106 Courts 106II Establishment, Organization, and Procedure 106II(K) Opinions 106k106 k. Preparation and Filing. An opinion in prose the law does not demand, for judicial pronouncement may in poetry be if that suits the judge’s hand; metrical line is not perverse and rhyme will do just fine. Brown v. State, 216 S.E.2d 356 (1975)
DRUG- BUSTS this seems like it sucks, but maybe it is a step towards legitimization and “de-gangsterization”
Jennifer Squires, Santa Cruz Sentinel Medicinal marijuana caregivers may be prosecuted as drug dealers, according to a state Supreme Court ruling. The ruling upholds a Santa Cruz County Superior Court jury decision that found medicinal marijuana user Roger Mentch, 53, guilty of cultivating and possessing marijuana for sale. Mentch, who was arrested by sheriff’s deputies in 2003, claimed he was a caregiver for five medicinal marijuana patients. He also opened the Hemporium, a medicinal marijuana collective in Felton, where he sometimes sold the pot he grew. . . The court ruled primary caregivers must have an established care-giving relationship with the patient prior to providing that patient with medicinal marijuana, according to the decision. Also, primary caregivers can only provide pot to those patients, not sell the drug to other medicinal users or collectives. Therefore, Mentch’s sales to the Hemporium and another collective in the county amounted to dealing drugs
Reuters – Mice fed junk food for nine months showed signs of developing the abnormal brain tangles strongly associated with Alzheimer’s disease, a Swedish researcher said. The findings, which come from a series of published papers by a researcher at Sweden’s Karolinska Institutet, show how a diet rich in fat, sugar and cholesterol could increase the risk of the most common type of dementia. “On examining the brains of these mice, we found a chemical change not unlike that found in the Alzheimer brain,” Susanne Akterin, a researcher at the Karolinska Institutet’s Alzheimer’s Disease Research Center, who led the study, said in a statement. “We now suspect that a high intake of fat and cholesterol in combination with genetic factors … can adversely affect several brain substances, which can be a contributory factor in the development of Alzheimer’s.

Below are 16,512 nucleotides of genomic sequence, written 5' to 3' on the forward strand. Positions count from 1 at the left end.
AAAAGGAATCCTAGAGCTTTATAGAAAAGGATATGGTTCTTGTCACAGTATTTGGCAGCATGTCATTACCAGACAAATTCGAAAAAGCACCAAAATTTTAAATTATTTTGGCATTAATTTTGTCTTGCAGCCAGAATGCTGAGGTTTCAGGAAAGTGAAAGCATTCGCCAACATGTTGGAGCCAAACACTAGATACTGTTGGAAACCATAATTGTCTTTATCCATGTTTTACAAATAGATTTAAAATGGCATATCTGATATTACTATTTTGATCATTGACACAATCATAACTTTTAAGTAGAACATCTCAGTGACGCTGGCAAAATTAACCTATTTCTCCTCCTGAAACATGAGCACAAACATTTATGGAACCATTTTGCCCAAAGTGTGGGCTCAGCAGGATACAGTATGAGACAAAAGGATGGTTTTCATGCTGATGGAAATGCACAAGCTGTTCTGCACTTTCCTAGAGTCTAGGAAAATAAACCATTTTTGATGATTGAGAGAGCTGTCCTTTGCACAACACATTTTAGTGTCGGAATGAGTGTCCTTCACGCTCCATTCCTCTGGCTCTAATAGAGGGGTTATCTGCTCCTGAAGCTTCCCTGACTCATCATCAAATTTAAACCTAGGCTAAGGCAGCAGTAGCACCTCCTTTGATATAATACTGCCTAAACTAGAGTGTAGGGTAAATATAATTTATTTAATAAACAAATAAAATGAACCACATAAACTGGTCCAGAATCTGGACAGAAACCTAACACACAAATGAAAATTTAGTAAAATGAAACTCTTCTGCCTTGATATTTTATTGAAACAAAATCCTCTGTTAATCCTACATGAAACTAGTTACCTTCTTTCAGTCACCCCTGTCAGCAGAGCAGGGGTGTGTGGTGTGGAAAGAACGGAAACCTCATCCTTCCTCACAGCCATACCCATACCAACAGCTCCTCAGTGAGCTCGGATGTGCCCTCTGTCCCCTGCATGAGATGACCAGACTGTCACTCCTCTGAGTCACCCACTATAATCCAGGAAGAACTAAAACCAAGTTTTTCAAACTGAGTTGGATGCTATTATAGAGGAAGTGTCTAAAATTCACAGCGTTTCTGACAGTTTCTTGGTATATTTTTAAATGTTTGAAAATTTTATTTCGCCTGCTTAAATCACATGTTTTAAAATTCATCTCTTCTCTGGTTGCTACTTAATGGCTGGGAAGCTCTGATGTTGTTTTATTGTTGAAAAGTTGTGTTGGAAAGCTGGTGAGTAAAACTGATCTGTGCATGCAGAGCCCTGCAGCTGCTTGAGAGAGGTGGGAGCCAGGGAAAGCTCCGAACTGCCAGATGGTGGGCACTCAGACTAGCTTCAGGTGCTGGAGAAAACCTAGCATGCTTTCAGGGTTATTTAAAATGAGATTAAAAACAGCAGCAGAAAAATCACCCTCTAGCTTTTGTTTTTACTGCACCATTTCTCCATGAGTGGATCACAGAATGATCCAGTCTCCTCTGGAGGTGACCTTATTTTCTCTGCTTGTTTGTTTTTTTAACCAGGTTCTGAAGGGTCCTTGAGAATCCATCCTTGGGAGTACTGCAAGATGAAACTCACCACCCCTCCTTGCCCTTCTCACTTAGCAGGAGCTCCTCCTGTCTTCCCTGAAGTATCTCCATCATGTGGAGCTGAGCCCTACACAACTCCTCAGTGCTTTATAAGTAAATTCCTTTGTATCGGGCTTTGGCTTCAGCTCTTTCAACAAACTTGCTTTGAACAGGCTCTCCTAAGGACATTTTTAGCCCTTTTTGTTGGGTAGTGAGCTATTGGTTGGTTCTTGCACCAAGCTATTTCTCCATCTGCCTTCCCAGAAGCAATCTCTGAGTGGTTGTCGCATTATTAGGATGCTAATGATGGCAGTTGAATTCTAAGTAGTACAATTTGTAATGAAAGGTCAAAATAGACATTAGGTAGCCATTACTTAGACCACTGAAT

Vilksack’s nomination [for Agriculture Secretary] has now been withdrawn. Although Vilsack told the Des Moines Register he didn’t want to comment on why he had been sacked, sources at the Obama transition headquarters reported “a flood of calls and emails” from organic consumers opposing Vilsack’s nomination.
AMERICAN TEENS LIE, STEAL AND CHEAT BIG TIME
Agence France Presse – American teenagers lie, steal and cheat more at “alarming rates,” a study of nearly 30,000 high school students concluded. The attitudes and conduct of some 29,760 high school students across the United States “doesn’t bode well for the future when these youngsters become the next generation’s politicians and parents, cops and corporate executives, and journalists and generals,” the non-profit Josephson Institute said. . .
Boys were found to lie and steal more than girls. Overall, 30 percent of students admitted to stealing from a store within the past year, a two percent rise from 2006. More than one third of boys (35 percent) said they had stolen goods, compared to 26 percent of girls.
An overwhelming majority, 83 percent, of public school and private religious school students admitted to lying to their parents about something significant, compared to 78 percent for those attending independent non-religious schools.
“Cheating in school continues to be rampant and it’s getting worse,” the study found. Amongst those surveyed, 64 percent said they had cheated on a test, compared to 60 percent in 2006. And 38 percent said they had done so two or more times.
Despite no significant gender differences on exam cheating, students from non-religious independent schools had the lowest cheating rate, 47 percent, compared to 63 percent of students attending religious schools.